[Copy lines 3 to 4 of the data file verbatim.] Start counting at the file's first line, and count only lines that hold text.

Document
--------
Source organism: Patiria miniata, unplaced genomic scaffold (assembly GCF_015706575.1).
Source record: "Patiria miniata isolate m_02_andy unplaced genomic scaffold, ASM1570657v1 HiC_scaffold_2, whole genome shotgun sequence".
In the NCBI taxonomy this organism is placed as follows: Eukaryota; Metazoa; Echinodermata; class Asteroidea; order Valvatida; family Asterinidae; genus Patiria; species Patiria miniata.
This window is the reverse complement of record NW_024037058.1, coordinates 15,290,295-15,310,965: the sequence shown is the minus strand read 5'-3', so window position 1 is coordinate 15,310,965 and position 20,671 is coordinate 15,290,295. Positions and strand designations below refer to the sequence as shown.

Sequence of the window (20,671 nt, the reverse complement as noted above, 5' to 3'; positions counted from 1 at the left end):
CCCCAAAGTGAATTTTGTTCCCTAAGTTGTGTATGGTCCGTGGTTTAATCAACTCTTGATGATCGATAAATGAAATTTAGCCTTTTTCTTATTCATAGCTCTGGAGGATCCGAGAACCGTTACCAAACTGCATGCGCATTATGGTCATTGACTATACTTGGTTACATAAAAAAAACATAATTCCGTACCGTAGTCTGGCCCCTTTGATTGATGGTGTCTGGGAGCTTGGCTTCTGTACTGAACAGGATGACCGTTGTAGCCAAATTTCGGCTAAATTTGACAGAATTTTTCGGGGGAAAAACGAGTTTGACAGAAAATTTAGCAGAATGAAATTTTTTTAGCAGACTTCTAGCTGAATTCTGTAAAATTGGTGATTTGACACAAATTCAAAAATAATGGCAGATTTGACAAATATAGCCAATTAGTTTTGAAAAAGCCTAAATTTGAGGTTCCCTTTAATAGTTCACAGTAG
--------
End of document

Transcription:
In the NCBI taxonomy this organism is placed as follows: Eukaryota; Metazoa; Echinodermata; class Asteroidea; order Valvatida; family Asterinidae; genus Patiria; species Patiria miniata.
This window is the reverse complement of record NW_024037058.1, coordinates 15,290,295-15,310,965: the sequence shown is the minus strand read 5'-3', so window position 1 is coordinate 15,310,965 and position 20,671 is coordinate 15,290,295. Positions and strand designations below refer to the sequence as shown.